When To Give Up
It was summer 2009 I think. I sat in a hotel lobby with a business advisor of mine.
The economy was already heading down the tubes, my business was suffering and I had some decisions to make.
We discussed the business finances, new business prospects and so on, and it was clear that things weren’t going well. Something needed to change.
Although I could see the massive problem that I had created, it was less obvious to me how to resolve things.
“Maybe you should consider closing the doors”, John said.
He knew from working with me that this was my baby, there was very little chance I’d let it die voluntarily. The truth was it was dying anyway.
It was obvious to him, I could either swallow my pride and close the doors or I could keep going and suffer more in the process.
“Absolutely no fucking way – that’s not happening”, I said firmly. “I’ve put too much into this”.
When I think of it now, my decision to continue was crazy. I knew the reality of things but I didn’t see the solution.
The irony was the business was insolvent and I couldn’t even afford to have this guy advise me.
Never Give Up
We hold high this apparent virtue in western society with regard to success and achievement. It’s especially so with men, and goes something like this;
Never give up your dreams. Winners never quit, quitters never win. Finish what you started, see it through to the end no matter what.
To give up is often regarded as a show of weakness, a sign you’re not really cut out for it.
To continue despite the conditions and consequences is honorable.
It’s prominent in the startup culture where successful millionaire Millennials are touted as modern day heroes. The measure of success is clear.
Reach that benchmark and all your dreams will come true.
This material idea of success seems to be ingrained in our psyche, making it very difficult for us to accept when something is not working.
It can be a spiral downwards, like the gambler continuing to bet on the hope that the next horse will win.
The issue here with this idea is that we often confuse material gain and worldly success with happiness and fulfilment.
We’ve an egotistical idea of self, built up around what we are doing. The ego’s title and status are important and very strong and won’t relinquish them very easily.
For many, to admit defeat is a fate worse than death.
Cut Your Losses
On the flip side, we also have this belief that it’s sensible to cut our losses.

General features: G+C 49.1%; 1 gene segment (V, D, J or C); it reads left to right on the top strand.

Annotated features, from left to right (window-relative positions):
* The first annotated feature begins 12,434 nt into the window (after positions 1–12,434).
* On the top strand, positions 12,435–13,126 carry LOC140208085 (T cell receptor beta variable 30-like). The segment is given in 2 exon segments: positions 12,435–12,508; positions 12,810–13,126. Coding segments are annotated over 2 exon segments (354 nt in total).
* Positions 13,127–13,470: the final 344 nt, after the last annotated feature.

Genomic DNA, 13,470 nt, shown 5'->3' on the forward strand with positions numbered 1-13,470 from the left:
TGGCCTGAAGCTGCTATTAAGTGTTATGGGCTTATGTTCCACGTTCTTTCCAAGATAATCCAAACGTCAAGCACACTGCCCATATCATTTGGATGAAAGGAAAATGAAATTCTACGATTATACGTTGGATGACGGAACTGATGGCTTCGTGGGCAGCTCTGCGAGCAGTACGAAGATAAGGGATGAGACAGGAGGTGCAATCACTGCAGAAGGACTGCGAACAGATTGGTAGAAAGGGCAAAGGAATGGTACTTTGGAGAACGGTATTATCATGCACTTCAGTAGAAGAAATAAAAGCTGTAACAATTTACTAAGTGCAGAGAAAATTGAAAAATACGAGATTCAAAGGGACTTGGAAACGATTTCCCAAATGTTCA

We have an idea of what success is and when this thing we’ve been pursuing appears not to be working out in the time we expect, we pull the pin on it.
Maybe there’s just not the market for this thing we’re making.
Maybe we don’t possess the necessary skills right now to make it work.
In any event, we have the sense we are falling short and to keep going is a waste of time, energy and money.
But there is a danger here too.
Not bringing enough patience, self-belief, persistence, determination and will to succeed to the table will result in us getting out too early.
I believe that patience is one of the most important aspects of self, required in reaching our goals.
When we plant something we’ve got to offer it the right environment where it can grow and be prepared to wait for the day when it turns into something great.
But it’s a fine line. One that’s almost impossible to see until it’s too late. Invariably we need to cross the line in both directions to know where it is.
It is my view that no amount of books or expert opinion can show us how to find the line. In order to understand the nature of it, we’ve got to simply figure it out.
Give Up Or Keep Going: Which Is It?
Was that 2009 decision a fuck up?
Yes, it was. In fact, there were a whole series of monumental fuck ups during that time. But I wouldn’t change any of it because it taught me so many valuable lessons.
You see there’s advantage is making a balls of things. However, continuing to perform the same behaviours hoping for a different outcome is crazy.
If something is not working out for you then at some point it has to end. The only question is who gets to end it.
That doesn’t mean we should give up completely. On the contrary, we should always be seeking to realise our dreams and fulfil our purpose.
Purpose is something we are compelled to follow. It’s like our reason for being here, a passion that we can’t ignore.
Goals are like markers or signposts that tell us we’re in line with that purpose. They are like reflections back from the world affirming our actions.
As an artist, you should always follow this purpose. There is just no substitute.
So in that regard, I would certainly suggest that you don’t give up. But at the same time you’ve got to be prepared to leave it all behind.
In a 2003 paper titled The Importance of Goal Disengagement by Carsten Wrosch, a psychologist at the University of Montreal argues that giving up on goals is a natural and important part of successful living.
Anecdotally I’m inclined to agree with that.
Articles From Last Week
This week past continued with more articles on the blog with a bit more bite to them.
I’ve been taking a scientific look at some of the things that help you and I become more creative in pursuit of goals.
On Tuesday I took a look at the apparent myth that exists around creativity and mental illness.
On Thursday I wrote about habits and offered some insight from one of the most influential figures in modern Psychology, William James.
Storymaker articles continued on Medium too.
Check out this weeks content;
That’s it from me for now, see you next week